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A New Duty of Care for Property Owners

Jay Hollander, Esq. is the principal of Hollander and Company LLC,, a New York City law firm concentrating its efforts in the protection and development of property interests relating to real property, intellectual property and commercial interests, as well as related litigation.

The content of this article is intended to provide general information relating to its subject matter. Providing it does not establish any attorney-client relationship and does not constitute legal advice. Personal advice in the context of a mutually agreed attorney-client relationship should be sought about your specific circumstances.

For some time, it's been the law in many parts of New York State that a landowner had no duty to warn visitors of an obvious and readily observable hazard. The idea was that a person of normal intelligence can see an obvious danger and will avoid it.

However, two recent appellate decisions, while generally confirming that rule, have established a new one, that landowners can't fail to address a hazardous condition that they are responsible for just because it's obvious. It is part of a statewide and a nationwide trend away from relieving landlords and others in control of a property from liability for obvious dangers on that property.

In each of these cases, the plaintiff brought an action to recover for injuries sustained due to conditions that were either readily observable or actually known to exist by the Plaintiff.

In MacDonald v. City of Schenectady, the claimant tripped on a crack in a sidewalk that she had walked on daily for over a month and that had been in need of repair since the city removed a tree stump six years prior to the accident.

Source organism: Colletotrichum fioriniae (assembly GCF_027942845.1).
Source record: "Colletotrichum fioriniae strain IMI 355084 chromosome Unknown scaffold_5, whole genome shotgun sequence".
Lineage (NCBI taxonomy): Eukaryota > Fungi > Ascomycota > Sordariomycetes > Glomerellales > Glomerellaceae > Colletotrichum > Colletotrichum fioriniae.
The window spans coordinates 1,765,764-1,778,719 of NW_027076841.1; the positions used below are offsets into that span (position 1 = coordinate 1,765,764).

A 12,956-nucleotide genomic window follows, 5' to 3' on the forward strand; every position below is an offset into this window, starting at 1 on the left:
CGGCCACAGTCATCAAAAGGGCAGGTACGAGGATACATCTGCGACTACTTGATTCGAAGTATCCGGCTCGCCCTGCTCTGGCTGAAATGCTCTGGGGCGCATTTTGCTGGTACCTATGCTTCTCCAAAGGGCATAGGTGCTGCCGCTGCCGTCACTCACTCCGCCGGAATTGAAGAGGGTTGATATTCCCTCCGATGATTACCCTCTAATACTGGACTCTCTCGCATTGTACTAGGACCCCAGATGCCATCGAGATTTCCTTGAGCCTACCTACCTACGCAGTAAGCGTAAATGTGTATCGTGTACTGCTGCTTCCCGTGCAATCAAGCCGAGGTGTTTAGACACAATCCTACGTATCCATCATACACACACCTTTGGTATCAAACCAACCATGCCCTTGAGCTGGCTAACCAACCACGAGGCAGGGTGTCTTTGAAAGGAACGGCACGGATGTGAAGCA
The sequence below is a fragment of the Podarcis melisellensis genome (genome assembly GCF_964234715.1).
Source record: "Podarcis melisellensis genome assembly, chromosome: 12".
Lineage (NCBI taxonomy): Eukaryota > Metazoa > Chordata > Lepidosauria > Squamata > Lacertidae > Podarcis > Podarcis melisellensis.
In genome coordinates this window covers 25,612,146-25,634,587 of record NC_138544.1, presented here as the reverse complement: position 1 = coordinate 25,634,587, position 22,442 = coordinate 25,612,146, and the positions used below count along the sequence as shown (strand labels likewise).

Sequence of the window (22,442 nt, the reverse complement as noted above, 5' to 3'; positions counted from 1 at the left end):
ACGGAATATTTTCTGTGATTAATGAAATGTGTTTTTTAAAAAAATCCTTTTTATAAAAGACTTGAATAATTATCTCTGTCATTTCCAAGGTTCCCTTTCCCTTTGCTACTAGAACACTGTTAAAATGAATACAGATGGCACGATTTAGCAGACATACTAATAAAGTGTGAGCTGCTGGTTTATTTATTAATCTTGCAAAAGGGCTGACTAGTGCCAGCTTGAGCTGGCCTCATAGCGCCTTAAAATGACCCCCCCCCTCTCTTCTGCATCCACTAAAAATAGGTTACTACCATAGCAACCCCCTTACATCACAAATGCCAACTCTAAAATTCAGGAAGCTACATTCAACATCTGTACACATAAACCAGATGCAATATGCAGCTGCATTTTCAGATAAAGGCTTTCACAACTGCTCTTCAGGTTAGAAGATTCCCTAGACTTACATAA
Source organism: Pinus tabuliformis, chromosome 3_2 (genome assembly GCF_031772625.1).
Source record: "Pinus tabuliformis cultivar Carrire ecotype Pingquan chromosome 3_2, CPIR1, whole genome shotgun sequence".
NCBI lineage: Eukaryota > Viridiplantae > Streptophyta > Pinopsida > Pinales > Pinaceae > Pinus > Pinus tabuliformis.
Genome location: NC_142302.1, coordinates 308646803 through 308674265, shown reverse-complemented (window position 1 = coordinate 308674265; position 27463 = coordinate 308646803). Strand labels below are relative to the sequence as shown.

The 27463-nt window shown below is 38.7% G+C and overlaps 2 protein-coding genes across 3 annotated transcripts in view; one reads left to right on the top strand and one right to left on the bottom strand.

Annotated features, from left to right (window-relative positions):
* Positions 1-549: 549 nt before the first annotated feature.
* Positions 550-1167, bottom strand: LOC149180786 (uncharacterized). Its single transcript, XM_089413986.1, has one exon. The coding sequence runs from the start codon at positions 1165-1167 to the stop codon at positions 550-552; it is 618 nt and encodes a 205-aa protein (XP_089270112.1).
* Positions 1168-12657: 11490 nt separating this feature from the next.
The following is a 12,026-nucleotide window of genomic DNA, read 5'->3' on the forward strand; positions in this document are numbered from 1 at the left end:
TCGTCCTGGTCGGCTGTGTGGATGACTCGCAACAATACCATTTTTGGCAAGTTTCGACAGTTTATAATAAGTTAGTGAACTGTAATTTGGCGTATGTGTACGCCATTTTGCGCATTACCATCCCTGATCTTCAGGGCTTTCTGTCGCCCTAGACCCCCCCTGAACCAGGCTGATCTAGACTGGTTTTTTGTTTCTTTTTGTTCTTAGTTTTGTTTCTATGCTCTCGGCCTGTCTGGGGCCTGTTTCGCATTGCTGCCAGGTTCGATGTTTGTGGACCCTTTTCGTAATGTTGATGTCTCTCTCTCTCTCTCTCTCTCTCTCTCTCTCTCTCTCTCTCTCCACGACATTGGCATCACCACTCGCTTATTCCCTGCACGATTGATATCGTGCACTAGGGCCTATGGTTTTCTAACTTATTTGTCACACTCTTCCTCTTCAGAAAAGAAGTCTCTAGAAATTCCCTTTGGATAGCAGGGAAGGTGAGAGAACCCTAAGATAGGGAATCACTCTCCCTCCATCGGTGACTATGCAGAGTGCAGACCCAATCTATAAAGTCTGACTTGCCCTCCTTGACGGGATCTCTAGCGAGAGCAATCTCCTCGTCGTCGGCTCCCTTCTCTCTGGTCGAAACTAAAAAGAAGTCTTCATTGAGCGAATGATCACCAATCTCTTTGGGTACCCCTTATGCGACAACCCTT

In Cupo v. Karfunkel, a Federal Express worker suffered injuries when the front wheel of an hydraulic lift caught in a depressed area of a sidewalk on a public street outside a property, causing the lift to overturn, throwing the employee to the ground.

In each of these cases, the property owner moved for dismissal of the case, disclaiming either a duty to warn the victim of the condition or a duty to repair, based on a principle that had been accepted by the courts for years, namely, that there are no such duties to warn or repair when the allegedly dangerous condition was open and readily observable by the victim.

In both cases, however, the courts departed from previous precedent in a Solomonic fashion, generally upholding the exception from a duty to warn, but allowing for the imposition of a duty to correct even open and readily observable conditions to the extent that it can be established that the condition was inherently dangerous.

For example, in MacDonald, the appellate panel said that, while there is no duty to warn, there is a separate and broader duty of care, a duty to maintain one’s property in a reasonably safe condition.